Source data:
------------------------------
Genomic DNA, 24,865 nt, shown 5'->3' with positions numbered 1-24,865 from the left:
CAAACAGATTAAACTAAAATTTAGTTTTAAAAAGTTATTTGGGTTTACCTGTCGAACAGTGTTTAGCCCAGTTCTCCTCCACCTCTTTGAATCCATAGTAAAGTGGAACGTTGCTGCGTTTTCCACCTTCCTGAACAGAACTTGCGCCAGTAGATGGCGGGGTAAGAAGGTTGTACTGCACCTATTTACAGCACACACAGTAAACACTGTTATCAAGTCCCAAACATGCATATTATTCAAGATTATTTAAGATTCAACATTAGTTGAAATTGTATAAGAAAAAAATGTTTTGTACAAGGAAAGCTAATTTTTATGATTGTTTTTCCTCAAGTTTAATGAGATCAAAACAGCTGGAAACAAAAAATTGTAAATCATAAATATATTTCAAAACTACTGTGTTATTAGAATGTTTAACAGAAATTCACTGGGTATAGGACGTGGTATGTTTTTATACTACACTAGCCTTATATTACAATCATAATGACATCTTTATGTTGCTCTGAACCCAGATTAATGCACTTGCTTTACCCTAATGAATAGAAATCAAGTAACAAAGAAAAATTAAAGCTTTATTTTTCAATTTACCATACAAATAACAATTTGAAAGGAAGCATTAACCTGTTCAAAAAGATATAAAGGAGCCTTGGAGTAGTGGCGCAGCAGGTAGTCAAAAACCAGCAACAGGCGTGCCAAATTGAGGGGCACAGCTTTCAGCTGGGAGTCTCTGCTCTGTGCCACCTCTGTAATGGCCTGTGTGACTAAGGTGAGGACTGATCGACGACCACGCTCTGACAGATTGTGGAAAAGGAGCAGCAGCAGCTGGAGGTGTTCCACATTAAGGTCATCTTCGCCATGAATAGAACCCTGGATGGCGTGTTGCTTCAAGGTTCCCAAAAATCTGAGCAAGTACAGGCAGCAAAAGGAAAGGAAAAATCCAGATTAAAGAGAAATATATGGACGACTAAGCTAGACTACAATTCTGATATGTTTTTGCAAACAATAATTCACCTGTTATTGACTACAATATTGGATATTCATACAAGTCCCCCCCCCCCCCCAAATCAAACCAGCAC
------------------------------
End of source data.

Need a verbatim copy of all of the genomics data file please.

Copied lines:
Genomic DNA, 24,865 nt, shown 5'->3' with positions numbered 1-24,865 from the left:
CAAACAGATTAAACTAAAATTTAGTTTTAAAAAGTTATTTGGGTTTACCTGTCGAACAGTGTTTAGCCCAGTTCTCCTCCACCTCTTTGAATCCATAGTAAAGTGGAACGTTGCTGCGTTTTCCACCTTCCTGAACAGAACTTGCGCCAGTAGATGGCGGGGTAAGAAGGTTGTACTGCACCTATTTACAGCACACACAGTAAACACTGTTATCAAGTCCCAAACATGCATATTATTCAAGATTATTTAAGATTCAACATTAGTTGAAATTGTATAAGAAAAAAATGTTTTGTACAAGGAAAGCTAATTTTTATGATTGTTTTTCCTCAAGTTTAATGAGATCAAAACAGCTGGAAACAAAAAATTGTAAATCATAAATATATTTCAAAACTACTGTGTTATTAGAATGTTTAACAGAAATTCACTGGGTATAGGACGTGGTATGTTTTTATACTACACTAGCCTTATATTACAATCATAATGACATCTTTATGTTGCTCTGAACCCAGATTAATGCACTTGCTTTACCCTAATGAATAGAAATCAAGTAACAAAGAAAAATTAAAGCTTTATTTTTCAATTTACCATACAAATAACAATTTGAAAGGAAGCATTAACCTGTTCAAAAAGATATAAAGGAGCCTTGGAGTAGTGGCGCAGCAGGTAGTCAAAAACCAGCAACAGGCGTGCCAAATTGAGGGGCACAGCTTTCAGCTGGGAGTCTCTGCTCTGTGCCACCTCTGTAATGGCCTGTGTGACTAAGGTGAGGACTGATCGACGACCACGCTCTGACAGATTGTGGAAAAGGAGCAGCAGCAGCTGGAGGTGTTCCACATTAAGGTCATCTTCGCCATGAATAGAACCCTGGATGGCGTGTTGCTTCAAGGTTCCCAAAAATCTGAGCAAGTACAGGCAGCAAAAGGAAAGGAAAAATCCAGATTAAAGAGAAATATATGGACGACTAAGCTAGACTACAATTCTGATATGTTTTTGCAAACAATAATTCACCTGTTATTGACTACAATATTGGATATTCATACAAGTCCCCCCCCCCCCCCAAATCAAACCAGCAC